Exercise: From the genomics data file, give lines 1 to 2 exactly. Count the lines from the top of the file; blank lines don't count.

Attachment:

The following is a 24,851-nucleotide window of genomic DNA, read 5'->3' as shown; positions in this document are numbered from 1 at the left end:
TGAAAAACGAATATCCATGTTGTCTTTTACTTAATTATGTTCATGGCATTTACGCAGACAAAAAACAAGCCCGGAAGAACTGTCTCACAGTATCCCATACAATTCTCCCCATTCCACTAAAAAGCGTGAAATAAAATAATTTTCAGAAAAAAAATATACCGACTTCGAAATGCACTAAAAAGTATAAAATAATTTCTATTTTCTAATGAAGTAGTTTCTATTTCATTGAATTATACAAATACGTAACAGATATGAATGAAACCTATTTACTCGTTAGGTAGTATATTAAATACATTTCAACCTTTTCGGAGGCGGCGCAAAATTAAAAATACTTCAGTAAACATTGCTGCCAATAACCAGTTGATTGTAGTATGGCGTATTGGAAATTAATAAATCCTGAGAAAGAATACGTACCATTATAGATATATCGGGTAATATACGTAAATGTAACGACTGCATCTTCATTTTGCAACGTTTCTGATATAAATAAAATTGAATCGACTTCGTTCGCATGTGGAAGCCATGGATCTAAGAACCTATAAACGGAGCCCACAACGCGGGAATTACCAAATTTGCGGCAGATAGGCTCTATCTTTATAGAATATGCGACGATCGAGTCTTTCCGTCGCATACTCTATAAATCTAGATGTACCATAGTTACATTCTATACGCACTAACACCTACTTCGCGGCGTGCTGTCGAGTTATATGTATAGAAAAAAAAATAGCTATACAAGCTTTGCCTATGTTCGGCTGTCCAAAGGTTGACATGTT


The following is a 24,851-nucleotide window of genomic DNA, read 5'->3' as shown; positions in this document are numbered from 1 at the left end:
TGAAAAACGAATATCCATGTTGTCTTTTACTTAATTATGTTCATGGCATTTACGCAGACAAAAAACAAGCCCGGAAGAACTGTCTCACAGTATCCCATACAATTCTCCCCATTCCACTAAAAAGCGTGAAATAAAATAATTTTCAGAAAAAAAATATACCGACTTCGAAATGCACTAAAAAGTATAAAATAATTTCTATTTTCTAATGAAGTAGTTTCTATTTCATTGAATTATACAAATACGTAACAGATATGAATGAAACCTATTTACTCGTTAGGTAGTATATTAAATACATTTCAACCTTTTCGGAGGCGGCGCAAAATTAAAAATACTTCAGTAAACATTGCTGCCAATAACCAGTTGATTGTAGTATGGCGTATTGGAAATTAATAAATCCTGAGAAAGAATACGTACCATTATAGATATATCGGGTAATATACGTAAATGTAACGACTGCATCTTCATTTTGCAACGTTTCTGATATAAATAAAATTGAATCGACTTCGTTCGCATGTGGAAGCCATGGATCTAAGAACCTATAAACGGAGCCCACAACGCGGGAATTACCAAATTTGCGGCAGATAGGCTCTATCTTTATAGAATATGCGACGATCGAGTCTTTCCGTCGCATACTCTATAAATCTAGATGTACCATAGTTACATTCTATACGCACTAACACCTACTTCGCGGCGTGCTGTCGAGTTATATGTATAGAAAAAAAAATAGCTATACAAGCTTTGCCTATGTTCGGCTGTCCAAAGGTTGACATGTT